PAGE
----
Does Your Camera Matter When Taking Photographs?
One of the great debates online regarding photography is how much a photograph is dependent on the camera. As with any debate there are two groups: those that think a great photograph is independent on the camera, and those that think a photograph can be better with a better camera.
To me, a great photograph is not one that is taken by a great camera, but one that is taken by a great photographer.
The Photograph Takes the Photograph, Not the Camera
While I would like to have the latest and greatest in photography gear, I also realize that unless I have an eye for photography, my photographs will just be average, even with the best gear. What separates an average photographer from a great photographer is how they see the world around them.
An great photographer can take a much-talked about photograph not because of his camera, but because of what he sees. While we live in a world where photographers have access to gear that have fast autofocus, tack-sharp lenses, tremendous white balance options, and unlimited post-processing potential, many photographers realize that what they see is the most important part of photograph.
To put this in perspective, all the best known photographs over the past one hundred years were taken by photographers that used cameras that have no where near the technology of the cameras used today. Those photographers used their skill as a photographer to capture what they saw. Even with the best equipment, the average photographer probably couldn’t match what the great photographers of the past produced.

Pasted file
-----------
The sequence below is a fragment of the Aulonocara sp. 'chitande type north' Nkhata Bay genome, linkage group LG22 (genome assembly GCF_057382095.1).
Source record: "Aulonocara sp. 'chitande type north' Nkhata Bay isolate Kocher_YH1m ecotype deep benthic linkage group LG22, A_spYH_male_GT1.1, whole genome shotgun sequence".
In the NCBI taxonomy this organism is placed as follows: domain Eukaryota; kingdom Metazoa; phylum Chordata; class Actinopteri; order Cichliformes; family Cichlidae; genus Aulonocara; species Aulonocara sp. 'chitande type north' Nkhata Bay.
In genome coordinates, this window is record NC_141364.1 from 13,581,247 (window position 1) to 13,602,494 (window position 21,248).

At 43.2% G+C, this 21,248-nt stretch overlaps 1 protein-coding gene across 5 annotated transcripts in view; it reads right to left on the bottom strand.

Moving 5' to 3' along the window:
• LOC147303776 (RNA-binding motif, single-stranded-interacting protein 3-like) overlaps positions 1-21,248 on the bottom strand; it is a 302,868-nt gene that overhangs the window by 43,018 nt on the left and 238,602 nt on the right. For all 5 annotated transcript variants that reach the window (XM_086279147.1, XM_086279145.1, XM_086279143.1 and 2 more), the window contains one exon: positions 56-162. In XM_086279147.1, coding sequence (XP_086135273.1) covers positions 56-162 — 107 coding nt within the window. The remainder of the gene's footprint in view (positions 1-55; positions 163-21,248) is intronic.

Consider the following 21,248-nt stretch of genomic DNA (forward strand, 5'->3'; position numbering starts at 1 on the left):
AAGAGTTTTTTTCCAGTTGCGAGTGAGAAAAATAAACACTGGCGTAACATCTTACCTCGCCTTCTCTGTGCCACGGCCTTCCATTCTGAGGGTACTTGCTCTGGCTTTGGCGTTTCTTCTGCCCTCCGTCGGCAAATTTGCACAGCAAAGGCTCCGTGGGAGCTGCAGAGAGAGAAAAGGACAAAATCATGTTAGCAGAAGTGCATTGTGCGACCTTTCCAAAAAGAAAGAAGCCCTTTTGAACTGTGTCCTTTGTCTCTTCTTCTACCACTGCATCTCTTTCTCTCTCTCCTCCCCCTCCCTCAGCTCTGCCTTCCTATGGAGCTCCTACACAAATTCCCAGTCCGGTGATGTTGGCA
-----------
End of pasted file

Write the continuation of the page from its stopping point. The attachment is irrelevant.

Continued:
Of course, as with anything in life, having the best camera equipment you can afford can make your life easier – as long as you know how to properly use the camera. For example, a Canon 5D Mk III with a EF 24-70mm f/2.8 II lens and Speedlite 600EX-RT flash will probably make it easier to take a photograph indoors than a Canon PowerShot S110. However, one thing to keep in mind is that making life easier doesn’t equate to better photographs.
But if you provide an experienced photographer with the PowerShot S110, and an amateur with a the 5D Mk III, the experienced photographer will probably still take better photographs with the lower-end camera because they will be more creative when taking photographs. Years of experience will show with every photo they take regardless of the camera. While the amateur has the best of the two cameras, their photographs will probably turn out average.
While many photographers may try to ensure their photos don’t clip the highlights or shadows, the one thing I notice is that the average person doesn’t care about such things. All they care about is what their photographs look like when they receive them, not what the histogram from the photo looks like. If they like the composition and creativity, then the customer will probably be happy. The composition and creativity doesn’t come from the camera, but from the photographer.
While any photographer would always like to have the latest and greatest in gear, the best photographers know that the best gear cannot replace the artistic creativity of the photographer.